Yoshitsune's downfall

On November 9, 1185, four months later since Yoshitsune's return to the capital, Yoritomo set out the punitive expedition, sending Shoshin TOSANOBO to kill Yoshitsune. Yoshitune, who killed Shoshin TOSANOBO in return, went up to the Cloister Emperor Goshirakawa's palace with his uncle MINAMOTO no Yukiie and asked for the cloister government's decree to hunt down and kill Yoritomo. On November 18, the imperial decree to hunt down and kill Yoritomo was issued. On November 23, 1185, Shigefusa KAWAGOE was excluded from the members of zuihyo (accompanied soldiers) to attend the memorial service to celebrate the construction of Shochoju-in Temple, for the reason that he was Yoshitsune's relative. On November 29, 1185, Yoritomo left Kamakura for the capital to defeat Yoshitsune, while on December 3, 1185, Yoshitsune left Kyoto, leading 200 horse soldiers. On December 12, 1185, Shigeyori KAWAGOE was forfeited for the reason that he was Yoshitsune's relative, and later, Shigetomo as well as Shigefusa were killed as criminals. This happened only one year after Sato's marriage with Yoshitsune.

Sato's movements during this period is not documented, but from the fact that her daughter was born in 1186 when Yoshitsune was in hiding in the vicinity of Kyoto, it is presumed that she got pregnant during her stay in Kyoto and delivered the daughter secretly in somewhere around the capital. On March 28, 1187 he left for Oshu (Mutsu Province) with his lawful wife and children, seeking refuge with FUJIWARA no Hidehira in Mutsu Province. They traveled wearing the disguises of mountain priests and chigo (children of festivity).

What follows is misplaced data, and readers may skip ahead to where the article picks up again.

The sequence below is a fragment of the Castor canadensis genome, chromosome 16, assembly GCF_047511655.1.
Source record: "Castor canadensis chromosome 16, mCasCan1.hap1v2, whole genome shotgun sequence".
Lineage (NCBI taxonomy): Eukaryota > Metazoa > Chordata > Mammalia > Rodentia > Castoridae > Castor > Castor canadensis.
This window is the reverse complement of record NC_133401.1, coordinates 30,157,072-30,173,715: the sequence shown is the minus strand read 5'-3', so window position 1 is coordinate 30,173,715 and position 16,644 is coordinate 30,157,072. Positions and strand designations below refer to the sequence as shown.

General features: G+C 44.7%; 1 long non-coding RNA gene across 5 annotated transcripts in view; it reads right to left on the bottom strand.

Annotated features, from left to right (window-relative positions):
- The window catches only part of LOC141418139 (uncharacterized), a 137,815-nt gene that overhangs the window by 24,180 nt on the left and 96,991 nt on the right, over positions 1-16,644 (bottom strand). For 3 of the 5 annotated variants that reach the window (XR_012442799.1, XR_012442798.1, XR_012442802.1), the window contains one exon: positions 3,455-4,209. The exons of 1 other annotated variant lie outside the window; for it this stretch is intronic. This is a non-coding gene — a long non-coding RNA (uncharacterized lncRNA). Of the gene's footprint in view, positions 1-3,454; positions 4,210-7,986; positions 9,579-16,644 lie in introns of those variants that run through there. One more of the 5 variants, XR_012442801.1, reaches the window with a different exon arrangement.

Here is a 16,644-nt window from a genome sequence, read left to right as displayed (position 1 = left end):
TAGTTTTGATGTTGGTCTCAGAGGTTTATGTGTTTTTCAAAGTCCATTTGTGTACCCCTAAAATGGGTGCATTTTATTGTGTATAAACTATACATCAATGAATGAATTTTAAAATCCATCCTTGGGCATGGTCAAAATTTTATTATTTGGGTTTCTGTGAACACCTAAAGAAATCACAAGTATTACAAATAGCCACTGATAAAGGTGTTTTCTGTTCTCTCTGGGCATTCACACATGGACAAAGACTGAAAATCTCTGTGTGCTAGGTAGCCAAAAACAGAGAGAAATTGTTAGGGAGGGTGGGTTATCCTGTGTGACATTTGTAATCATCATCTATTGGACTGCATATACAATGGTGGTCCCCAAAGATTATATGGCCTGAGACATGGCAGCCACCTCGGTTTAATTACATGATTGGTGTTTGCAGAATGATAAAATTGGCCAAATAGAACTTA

On June 15, 1189, under the order from Yoritomo, FUJIWARA no Yasuhira attacked Koromogawa no Tachi (residence of the Oshu Fujiwara clan), where Yoshitsune was staying protected by his several hundreds horse soldiers. Yoshitsune stepped into the Jibutsu-do hall (the nobility's private Buddha statue hall), and after killing his 22-year-old wife and 4-year-old daughter, he killed himself.

In the foot of the Mt. Kinkei in Hiraizumi-cho (Iwate Prefecture), there are graves of Yoshitsune's wife and daughter on the premises of Senju-do Buddhist Hall. Unsai-ji Temple in Koromogawa Ward, Oshu City, is said to have been restored by Yoshitsune's lawful wife (Kitanokata), and in the temple a statue of Fudo Myoo (Acla, one of the Five Wisdom Kings), which was said to have been the guardian principle image of Kitanokata, and Yoshitsune and his wife's ihai (tablets with their posthumous names on them) had been enshrined, however, they were destroyed in the fire that broke out on August 6, 2008 in the temple.

The ownership of the Kawagoe Clan's territory was recognized and guaranteed for Sato's mother (Hikinoama's daughter) by the Shogunate, and after her death, it took 20 years before the Azumakagami touched the movements of Sato's surviving brothers for the first time since their father, Shigeyori, was killed.

Yoshitsune's lawful wife described in classical works.

Period of Northern and Southern Courts
According to "Gikeiki" (a military epic about the life of Yoshitsune), which is said to have been written in the early Muromachi Period, Yoshitsune's Kitanokata (wife) was a princess of the Kuga family, the family controlling Todo-za (the traditional guild for the blind), to which the blind biwa-playing minstrels were belonging, during that period. In 1747 when Bunraku (Japanese puppet theater) "Yoshitsune Senbonzakura" (later the story was made into Kabuki) was performed, Yoshitsune's lawful wife was plot to be TAIRA no Tokitada's adoptive daughter and Taro KAWAGOE's real daughter called 'Kyo no kimi' (Lady of Lord). She killed herself at Horikawa Palace to rescue Yoshitsune from a difficult situation.